The Victorian age is infamous for its euphemisms. The mere suggestion that people had body parts or employed these body parts was considered beyond rude. Add Victorianism to the prudism of 1800s America (& beyond), & the euphemisms get curiouser & curiouser.
A significant euphemism-creation challenge revolved around the discussion of pregnancy, which - one might say - gave birth to euphemistic brilliance.
Here’s a short list of ways people once avoided the apparent indecency of the state of pregnancy.
enceinte (late 1700s)
in the family way (1796)
poisoned (early 1800s)
having a blessed event
in a delicate condition (1780s)
in an interesting condition (1748)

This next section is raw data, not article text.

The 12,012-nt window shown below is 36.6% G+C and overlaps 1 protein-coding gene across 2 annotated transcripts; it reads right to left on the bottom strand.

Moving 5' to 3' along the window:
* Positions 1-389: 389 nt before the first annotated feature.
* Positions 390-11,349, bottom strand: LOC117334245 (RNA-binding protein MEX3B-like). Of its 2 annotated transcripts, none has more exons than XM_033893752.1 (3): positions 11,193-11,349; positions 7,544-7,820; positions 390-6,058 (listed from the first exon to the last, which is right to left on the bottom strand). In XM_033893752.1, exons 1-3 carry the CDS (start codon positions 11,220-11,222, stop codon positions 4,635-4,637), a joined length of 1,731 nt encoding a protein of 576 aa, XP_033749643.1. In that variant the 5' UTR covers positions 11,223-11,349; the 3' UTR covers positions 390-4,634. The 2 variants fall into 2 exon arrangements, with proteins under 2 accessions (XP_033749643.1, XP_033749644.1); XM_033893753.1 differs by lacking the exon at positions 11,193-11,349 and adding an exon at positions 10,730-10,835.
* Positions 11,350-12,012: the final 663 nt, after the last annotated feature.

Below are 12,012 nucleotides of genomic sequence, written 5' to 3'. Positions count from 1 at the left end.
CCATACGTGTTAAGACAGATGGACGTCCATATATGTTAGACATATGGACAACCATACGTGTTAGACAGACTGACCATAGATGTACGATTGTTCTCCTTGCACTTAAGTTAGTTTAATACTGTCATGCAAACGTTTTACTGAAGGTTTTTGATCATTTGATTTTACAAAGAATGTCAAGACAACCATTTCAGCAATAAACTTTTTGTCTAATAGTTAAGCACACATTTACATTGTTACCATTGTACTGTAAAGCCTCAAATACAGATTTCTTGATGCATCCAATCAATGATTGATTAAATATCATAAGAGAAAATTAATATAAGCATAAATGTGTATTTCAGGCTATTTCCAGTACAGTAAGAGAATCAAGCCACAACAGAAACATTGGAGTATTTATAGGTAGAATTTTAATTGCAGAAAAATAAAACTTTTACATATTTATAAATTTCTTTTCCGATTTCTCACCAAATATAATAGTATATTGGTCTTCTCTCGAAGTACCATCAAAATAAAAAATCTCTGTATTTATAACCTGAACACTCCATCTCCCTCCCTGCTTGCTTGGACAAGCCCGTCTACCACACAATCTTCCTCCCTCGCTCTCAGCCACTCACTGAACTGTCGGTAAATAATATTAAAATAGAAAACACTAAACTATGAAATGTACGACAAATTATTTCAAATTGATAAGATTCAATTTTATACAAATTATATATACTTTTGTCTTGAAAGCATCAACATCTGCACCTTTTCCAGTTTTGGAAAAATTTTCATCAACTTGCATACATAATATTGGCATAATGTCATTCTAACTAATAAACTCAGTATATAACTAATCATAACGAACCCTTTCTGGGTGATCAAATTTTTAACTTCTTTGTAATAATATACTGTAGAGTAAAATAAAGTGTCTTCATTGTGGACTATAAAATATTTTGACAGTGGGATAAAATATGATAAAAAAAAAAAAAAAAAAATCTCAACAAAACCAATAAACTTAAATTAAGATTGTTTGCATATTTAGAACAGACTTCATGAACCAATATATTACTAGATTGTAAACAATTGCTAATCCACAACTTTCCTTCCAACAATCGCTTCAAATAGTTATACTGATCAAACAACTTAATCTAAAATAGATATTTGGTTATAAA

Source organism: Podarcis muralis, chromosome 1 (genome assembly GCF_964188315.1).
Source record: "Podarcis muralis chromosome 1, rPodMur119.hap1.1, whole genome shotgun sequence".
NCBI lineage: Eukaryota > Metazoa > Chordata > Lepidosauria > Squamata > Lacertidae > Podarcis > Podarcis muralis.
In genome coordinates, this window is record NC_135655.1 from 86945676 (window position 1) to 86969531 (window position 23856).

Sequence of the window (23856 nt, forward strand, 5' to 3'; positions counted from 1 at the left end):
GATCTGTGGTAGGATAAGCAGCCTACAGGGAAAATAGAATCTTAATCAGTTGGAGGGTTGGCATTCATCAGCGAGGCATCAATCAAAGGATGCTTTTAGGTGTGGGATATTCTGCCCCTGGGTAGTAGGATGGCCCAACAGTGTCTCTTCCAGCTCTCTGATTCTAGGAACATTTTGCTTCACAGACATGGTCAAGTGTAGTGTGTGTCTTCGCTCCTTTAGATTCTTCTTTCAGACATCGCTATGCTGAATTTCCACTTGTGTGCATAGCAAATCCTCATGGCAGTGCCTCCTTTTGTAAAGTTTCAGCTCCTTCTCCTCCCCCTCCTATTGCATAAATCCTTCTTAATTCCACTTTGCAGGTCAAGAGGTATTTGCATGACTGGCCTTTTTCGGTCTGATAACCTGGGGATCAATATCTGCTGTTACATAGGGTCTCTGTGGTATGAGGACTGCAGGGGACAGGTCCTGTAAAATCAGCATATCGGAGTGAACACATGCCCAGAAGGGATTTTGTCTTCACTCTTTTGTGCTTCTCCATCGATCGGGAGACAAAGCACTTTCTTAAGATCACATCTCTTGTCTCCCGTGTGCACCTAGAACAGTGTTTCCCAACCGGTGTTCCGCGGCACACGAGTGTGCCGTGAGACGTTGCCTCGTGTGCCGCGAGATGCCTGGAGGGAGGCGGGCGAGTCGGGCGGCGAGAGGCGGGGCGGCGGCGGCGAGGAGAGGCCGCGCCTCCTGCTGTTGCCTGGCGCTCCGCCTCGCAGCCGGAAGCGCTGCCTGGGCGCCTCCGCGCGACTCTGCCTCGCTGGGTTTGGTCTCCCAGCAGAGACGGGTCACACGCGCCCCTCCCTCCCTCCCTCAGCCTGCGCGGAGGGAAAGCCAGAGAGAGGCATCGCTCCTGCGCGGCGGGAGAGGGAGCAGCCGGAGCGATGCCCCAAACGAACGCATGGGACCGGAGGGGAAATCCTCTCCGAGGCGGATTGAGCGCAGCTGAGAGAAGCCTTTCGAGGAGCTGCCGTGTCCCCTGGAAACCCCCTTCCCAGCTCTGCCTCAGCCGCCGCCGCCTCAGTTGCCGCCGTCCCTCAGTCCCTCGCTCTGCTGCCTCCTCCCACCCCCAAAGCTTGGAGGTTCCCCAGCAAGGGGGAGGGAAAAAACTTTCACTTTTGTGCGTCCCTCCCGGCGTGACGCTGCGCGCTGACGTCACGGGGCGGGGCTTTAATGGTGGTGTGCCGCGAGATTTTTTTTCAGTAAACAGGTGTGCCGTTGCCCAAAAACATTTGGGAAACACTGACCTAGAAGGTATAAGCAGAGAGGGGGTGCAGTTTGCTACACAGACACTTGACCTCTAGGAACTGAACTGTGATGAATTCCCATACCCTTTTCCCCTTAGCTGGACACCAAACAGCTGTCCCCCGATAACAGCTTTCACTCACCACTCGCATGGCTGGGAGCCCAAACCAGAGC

eating for two
And in a nod to our prudish roots, we modern Americans have come up with some of our own:
back trouble (Women’s Army Corps during WWII)
having a bun in the oven (1951)
in the pudding club
buying sardine & pickle futures
Nothing like making a lot of effort toward obfuscation, eh?
Big thanks to this week’s sources: Ralph Keyes’s Euphemania (Little Brown, 2010), Phrases.org, Etymonline, Wordnik, Merriam-Webster, & The OED.
I write for teens & tweens, bake bread, play music, and ponder the wonder of words in a foggy little town on California's central coast.
To receive weekly reminders of new Wordmonger posts, click on "Contact" & send me your email address.